Sum 41 – Order In Decline (2019)


Order in Decline is an important album for Sum 41.  Where 2016’s 13 Voices album had Sum 41 making their “comeback” after a five year period that seen frontman Deryck Whibley almost die, this album is the sound of a band re-asserting themselves.  There’s a renewed energy and urgency here – the band has had some fairly low lows over the last decade, but they move forward, and now that they are back firing on all cylinders, it’s reflected in their music and lyrical content.

Sum 41 began as a pop punk band in the vein of Blink 182, but while Blink ditched the goofy cliches and headed towards a more mainstream and commercial style, Sum 41 chose to head down a darker, heavier path, often dipping more than just a toe in the heavy metal pond.  They are still recognisable as the group that gave us Phat Lip and In Too Deep, but there is a great deal more to this band these days.

Turning Away is anchored by sombre piano driven beginnings, before delivering a powerful riff, huge chorus and ripping guitar solo.  We’re off to a great start.  Out For Blood features down tuned riffing, and sees the band deliver one of the stand-out tracks of the album.  It’s definitely on the heavier side of Sum 41’s arsenal.

The New Sensation is almost pop punk meets industrial.  There’s a pulsating groove throughout the track – it’s relatively heavy, but you could dance to it.  Whibley’s vocals are really great on this one too.  In fact, he’s very solid throughout the album, and at his best when he steps outside of the pop punk bubble.

A Death In the Family is fast paced and aggressive at times, but retains melody, while Heads Will Roll is a foot stomping rocker with an impressive riff and some great vocal harmonies present.  45 (A Matter of Time) is a beast of a song.  It chugs along as it takes president Trump to task.  While you might not associate Sum 41 with political lyrics, they pull it off well.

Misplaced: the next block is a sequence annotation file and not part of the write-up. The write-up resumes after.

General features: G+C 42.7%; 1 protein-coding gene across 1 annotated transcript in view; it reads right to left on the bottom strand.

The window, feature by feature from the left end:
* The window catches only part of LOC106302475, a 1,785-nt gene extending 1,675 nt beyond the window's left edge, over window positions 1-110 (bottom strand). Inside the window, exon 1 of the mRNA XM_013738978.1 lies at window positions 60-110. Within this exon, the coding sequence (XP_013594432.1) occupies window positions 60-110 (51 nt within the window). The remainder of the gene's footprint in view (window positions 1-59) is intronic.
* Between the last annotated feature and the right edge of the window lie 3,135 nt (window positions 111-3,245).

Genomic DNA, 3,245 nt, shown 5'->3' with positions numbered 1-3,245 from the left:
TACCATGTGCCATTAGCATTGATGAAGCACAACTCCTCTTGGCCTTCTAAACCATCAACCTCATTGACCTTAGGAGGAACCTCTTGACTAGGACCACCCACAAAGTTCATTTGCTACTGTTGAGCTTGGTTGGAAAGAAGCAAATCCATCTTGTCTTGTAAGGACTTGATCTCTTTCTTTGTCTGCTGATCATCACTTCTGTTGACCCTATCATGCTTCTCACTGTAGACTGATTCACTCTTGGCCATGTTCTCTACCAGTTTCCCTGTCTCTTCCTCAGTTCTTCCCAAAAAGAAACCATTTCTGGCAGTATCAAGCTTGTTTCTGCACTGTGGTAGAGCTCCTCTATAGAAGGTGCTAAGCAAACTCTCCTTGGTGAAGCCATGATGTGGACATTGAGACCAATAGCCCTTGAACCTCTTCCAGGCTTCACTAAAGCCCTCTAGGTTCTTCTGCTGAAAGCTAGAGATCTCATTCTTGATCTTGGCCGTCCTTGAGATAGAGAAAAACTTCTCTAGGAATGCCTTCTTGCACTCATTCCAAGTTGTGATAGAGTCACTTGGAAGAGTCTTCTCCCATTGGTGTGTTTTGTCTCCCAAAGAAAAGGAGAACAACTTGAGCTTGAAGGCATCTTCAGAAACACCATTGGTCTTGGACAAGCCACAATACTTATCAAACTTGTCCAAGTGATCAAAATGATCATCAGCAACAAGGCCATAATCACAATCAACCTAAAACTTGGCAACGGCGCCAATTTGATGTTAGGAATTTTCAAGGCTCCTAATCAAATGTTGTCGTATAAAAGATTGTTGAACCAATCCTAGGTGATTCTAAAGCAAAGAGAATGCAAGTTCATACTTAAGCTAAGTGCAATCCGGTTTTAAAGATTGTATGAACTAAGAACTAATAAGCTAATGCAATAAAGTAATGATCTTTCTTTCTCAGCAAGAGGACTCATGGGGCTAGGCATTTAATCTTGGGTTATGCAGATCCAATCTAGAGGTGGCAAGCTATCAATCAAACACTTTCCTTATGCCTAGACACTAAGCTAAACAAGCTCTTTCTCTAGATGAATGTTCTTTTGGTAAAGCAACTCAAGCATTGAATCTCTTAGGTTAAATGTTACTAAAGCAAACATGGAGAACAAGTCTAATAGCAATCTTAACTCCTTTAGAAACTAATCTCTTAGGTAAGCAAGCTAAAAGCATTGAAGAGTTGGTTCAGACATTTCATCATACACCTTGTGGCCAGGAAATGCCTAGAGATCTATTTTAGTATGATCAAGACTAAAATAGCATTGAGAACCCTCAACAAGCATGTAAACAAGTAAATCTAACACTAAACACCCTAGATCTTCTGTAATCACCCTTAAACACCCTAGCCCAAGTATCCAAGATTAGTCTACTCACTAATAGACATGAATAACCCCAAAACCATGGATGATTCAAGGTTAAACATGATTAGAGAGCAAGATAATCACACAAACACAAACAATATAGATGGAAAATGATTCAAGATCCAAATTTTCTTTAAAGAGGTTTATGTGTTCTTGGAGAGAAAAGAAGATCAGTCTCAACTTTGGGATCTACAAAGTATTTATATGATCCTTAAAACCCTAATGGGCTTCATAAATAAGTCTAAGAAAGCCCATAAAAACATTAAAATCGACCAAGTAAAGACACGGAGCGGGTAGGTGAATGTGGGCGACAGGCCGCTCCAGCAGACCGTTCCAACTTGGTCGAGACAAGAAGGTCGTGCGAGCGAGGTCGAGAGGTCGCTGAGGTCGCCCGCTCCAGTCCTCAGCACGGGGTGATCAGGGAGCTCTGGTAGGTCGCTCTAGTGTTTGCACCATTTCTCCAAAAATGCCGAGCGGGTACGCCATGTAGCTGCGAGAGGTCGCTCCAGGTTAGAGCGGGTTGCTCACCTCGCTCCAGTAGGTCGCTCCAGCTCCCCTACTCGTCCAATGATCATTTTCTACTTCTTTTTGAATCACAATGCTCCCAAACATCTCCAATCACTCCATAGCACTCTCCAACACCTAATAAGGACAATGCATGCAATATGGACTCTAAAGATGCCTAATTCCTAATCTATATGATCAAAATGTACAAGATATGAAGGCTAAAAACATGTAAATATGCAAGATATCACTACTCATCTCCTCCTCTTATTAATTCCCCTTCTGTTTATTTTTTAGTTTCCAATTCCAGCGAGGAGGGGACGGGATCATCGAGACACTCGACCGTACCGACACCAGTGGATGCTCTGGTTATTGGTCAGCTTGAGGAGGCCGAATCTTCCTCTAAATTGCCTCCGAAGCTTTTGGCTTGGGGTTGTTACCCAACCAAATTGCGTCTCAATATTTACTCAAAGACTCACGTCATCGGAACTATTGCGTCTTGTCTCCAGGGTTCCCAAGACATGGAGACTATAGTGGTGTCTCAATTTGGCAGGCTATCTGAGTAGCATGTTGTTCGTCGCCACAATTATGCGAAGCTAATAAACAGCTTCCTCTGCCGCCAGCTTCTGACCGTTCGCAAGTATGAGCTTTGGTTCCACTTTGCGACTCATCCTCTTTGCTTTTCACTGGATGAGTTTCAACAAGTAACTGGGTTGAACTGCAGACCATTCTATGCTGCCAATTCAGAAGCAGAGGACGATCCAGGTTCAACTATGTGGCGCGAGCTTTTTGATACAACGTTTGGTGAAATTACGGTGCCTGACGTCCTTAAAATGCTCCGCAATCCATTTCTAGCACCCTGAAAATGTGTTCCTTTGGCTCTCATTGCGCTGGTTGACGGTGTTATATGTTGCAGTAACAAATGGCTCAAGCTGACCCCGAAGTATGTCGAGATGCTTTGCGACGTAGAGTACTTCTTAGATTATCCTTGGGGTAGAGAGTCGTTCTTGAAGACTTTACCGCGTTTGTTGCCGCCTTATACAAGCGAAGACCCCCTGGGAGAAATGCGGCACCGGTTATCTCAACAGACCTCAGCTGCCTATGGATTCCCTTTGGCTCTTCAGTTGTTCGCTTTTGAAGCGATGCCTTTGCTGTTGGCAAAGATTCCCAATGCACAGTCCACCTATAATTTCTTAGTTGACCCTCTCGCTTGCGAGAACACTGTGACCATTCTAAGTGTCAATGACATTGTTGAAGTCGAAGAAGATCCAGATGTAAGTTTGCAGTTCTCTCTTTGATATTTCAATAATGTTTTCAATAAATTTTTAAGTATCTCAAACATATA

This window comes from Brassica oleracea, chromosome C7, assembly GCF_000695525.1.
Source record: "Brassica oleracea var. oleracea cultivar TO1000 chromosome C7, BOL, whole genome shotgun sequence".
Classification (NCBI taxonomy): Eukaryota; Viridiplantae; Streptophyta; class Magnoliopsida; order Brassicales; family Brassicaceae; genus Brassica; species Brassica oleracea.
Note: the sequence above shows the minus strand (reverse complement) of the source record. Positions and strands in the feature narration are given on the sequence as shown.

Never There is a curve ball.  A tender acoustic number that sees the aforementioned pop punk bubble well and truly burst.  Whibley admits “I didn’t write Never There for this album, and didn’t think it would ever see the light of day”.  I’m glad it did make the album, because it’s a highlight.  It has more in common with Oasis than anything else, and it’s a very personal lyric as Whibley addresses his relationship with his absent father.

Eat You Alive brings back the riffs and picks the pace back up a little, but then The People VS.. builds on that pace ten fold.  It’s lightning fast punk rock – this will be a mosh pit inducing moment in the live setting.

Lastly, Catching Fire is a track full of layers and texture.  A ballad that is full of lost love.  The track is driven by a pounding rhythm, but Whibley’s pained vocals are the star here.

Order In Decline is a very good album – one that sees a mature Sum 41 shake the one dimensional limitations of their earlier days.  The heavier moments are great, but when the band step outside their comfort zone and throw a ballad in the mix, they really show us what they’re made of.


Review by Shayne McGowan

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